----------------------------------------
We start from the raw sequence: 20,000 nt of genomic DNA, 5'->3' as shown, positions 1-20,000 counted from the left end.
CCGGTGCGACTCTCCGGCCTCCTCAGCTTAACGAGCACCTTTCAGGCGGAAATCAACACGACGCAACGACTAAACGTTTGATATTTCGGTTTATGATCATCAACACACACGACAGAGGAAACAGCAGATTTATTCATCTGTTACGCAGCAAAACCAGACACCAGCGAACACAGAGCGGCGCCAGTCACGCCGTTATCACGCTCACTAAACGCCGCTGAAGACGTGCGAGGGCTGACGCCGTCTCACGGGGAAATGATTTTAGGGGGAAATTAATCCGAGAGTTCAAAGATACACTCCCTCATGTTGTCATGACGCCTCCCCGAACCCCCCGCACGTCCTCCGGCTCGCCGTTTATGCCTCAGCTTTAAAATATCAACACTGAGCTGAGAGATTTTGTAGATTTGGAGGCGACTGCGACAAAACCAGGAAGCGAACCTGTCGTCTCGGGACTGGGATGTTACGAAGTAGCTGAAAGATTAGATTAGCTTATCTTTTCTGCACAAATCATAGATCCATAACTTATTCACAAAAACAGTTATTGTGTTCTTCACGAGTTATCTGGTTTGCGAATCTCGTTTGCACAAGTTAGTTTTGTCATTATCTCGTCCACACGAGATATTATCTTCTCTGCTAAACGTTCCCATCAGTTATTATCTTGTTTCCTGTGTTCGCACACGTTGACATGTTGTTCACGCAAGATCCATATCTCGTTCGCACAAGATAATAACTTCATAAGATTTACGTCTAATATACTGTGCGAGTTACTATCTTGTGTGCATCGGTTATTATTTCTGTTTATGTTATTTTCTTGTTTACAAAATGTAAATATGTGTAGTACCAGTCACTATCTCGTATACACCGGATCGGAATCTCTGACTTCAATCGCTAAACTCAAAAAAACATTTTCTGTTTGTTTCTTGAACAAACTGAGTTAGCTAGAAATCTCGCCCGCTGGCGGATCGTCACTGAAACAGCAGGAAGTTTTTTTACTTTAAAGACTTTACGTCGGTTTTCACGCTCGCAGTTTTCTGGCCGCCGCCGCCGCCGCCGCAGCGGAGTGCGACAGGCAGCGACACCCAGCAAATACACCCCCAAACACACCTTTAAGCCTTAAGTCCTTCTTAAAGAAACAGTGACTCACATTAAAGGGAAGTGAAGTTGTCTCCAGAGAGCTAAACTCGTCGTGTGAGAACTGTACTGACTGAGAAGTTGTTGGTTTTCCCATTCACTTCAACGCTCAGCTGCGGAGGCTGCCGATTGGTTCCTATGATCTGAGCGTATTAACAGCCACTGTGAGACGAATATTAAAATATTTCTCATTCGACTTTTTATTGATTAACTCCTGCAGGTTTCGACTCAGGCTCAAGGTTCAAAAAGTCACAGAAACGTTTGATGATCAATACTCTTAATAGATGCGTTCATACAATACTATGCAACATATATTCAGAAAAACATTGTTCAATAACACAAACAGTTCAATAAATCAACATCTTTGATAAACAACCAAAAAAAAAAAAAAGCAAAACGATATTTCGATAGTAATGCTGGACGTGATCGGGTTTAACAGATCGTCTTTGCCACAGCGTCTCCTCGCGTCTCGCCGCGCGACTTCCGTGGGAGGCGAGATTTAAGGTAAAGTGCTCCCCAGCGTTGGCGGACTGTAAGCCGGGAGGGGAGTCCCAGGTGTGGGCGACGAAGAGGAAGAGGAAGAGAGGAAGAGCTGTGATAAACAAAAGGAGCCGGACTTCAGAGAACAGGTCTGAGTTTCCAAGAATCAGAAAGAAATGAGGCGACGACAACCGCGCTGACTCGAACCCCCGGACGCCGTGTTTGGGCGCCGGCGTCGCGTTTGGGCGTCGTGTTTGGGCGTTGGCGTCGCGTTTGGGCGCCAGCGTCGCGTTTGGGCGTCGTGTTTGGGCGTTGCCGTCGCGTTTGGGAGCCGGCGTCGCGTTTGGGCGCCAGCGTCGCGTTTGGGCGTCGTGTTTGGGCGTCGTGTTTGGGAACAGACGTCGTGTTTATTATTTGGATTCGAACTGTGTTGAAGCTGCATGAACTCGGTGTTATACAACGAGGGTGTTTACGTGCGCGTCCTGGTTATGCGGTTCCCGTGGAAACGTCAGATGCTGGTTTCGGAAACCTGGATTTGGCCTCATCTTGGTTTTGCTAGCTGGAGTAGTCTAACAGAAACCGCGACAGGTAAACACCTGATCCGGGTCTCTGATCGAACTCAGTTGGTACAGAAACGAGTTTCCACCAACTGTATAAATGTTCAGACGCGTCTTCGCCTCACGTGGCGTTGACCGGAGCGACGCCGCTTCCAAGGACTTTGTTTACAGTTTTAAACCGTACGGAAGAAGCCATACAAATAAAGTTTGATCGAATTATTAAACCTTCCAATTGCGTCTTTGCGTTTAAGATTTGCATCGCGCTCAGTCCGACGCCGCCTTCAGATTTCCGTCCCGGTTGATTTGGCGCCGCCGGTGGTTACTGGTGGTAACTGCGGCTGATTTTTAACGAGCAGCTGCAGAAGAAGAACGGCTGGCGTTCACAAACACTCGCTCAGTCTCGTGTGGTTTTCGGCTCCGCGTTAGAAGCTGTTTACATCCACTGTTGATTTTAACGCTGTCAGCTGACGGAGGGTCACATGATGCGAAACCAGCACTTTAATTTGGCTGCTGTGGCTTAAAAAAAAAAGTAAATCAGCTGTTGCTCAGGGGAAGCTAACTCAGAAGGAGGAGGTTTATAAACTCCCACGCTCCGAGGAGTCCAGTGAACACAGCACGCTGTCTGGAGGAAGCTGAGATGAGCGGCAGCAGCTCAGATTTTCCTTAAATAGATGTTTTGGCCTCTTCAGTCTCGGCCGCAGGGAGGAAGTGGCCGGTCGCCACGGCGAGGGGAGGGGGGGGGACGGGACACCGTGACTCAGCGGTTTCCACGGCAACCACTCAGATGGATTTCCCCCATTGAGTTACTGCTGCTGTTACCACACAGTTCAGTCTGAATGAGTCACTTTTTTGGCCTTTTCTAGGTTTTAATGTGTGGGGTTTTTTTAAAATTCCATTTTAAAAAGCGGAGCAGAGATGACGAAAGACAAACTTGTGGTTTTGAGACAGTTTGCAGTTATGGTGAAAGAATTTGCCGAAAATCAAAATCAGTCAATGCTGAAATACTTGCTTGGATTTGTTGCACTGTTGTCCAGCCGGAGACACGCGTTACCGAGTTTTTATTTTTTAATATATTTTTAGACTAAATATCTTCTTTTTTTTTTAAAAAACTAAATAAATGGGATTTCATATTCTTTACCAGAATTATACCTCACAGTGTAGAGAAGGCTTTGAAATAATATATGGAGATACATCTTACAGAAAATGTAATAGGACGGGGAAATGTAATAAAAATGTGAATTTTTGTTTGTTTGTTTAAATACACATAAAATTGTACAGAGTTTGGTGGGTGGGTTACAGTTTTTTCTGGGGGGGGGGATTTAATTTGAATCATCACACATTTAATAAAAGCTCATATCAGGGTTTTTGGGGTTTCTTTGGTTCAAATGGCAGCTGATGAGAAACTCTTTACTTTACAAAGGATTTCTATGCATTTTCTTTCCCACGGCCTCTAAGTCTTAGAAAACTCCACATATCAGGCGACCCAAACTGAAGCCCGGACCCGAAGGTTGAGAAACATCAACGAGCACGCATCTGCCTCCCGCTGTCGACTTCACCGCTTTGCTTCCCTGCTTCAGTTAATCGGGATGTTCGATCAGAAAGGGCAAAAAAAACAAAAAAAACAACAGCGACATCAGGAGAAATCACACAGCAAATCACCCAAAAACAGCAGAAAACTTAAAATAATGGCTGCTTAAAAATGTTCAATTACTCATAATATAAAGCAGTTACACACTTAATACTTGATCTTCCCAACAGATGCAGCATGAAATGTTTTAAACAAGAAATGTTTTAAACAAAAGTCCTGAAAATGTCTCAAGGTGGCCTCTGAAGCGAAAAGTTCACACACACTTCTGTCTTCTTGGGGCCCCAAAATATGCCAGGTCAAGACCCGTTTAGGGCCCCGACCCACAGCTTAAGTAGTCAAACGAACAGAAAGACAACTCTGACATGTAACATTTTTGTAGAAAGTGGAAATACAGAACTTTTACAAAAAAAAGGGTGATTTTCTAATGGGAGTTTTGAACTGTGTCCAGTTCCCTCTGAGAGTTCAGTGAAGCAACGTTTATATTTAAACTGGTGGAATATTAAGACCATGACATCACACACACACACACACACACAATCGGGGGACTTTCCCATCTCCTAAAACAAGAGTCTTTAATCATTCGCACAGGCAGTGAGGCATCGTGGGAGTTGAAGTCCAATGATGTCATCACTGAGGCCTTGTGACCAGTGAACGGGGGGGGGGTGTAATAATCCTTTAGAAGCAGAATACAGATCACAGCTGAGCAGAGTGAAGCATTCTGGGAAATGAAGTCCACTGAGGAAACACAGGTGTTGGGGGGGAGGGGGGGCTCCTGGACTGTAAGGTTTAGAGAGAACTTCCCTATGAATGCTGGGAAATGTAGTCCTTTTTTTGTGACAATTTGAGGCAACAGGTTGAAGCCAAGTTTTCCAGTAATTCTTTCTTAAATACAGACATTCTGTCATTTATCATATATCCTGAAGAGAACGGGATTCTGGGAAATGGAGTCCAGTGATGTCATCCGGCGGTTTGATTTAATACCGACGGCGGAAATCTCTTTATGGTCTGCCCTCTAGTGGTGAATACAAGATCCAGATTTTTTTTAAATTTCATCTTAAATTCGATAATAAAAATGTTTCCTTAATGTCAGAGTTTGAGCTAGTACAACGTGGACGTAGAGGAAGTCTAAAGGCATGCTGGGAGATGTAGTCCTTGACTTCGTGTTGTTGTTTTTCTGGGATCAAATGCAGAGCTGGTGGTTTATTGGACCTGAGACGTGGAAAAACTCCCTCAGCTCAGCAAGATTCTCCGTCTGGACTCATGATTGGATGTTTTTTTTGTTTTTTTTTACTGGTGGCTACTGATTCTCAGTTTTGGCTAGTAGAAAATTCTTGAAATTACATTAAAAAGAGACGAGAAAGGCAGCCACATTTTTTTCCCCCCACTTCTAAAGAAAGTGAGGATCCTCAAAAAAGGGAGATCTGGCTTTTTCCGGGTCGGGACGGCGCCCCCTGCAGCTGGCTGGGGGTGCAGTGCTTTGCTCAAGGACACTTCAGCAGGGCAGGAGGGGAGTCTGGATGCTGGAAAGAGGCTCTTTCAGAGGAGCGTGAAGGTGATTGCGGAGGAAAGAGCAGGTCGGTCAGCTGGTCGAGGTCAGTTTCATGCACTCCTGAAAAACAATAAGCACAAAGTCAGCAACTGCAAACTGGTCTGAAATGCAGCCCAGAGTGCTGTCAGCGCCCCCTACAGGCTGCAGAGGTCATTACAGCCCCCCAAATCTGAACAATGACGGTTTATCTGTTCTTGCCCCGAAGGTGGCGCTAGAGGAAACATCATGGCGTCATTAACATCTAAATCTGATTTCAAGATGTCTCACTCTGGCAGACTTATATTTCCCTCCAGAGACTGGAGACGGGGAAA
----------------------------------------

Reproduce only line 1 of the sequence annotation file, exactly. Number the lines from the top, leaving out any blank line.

We start from the raw sequence: 20,000 nt of genomic DNA, 5'->3' as shown, positions 1-20,000 counted from the left end.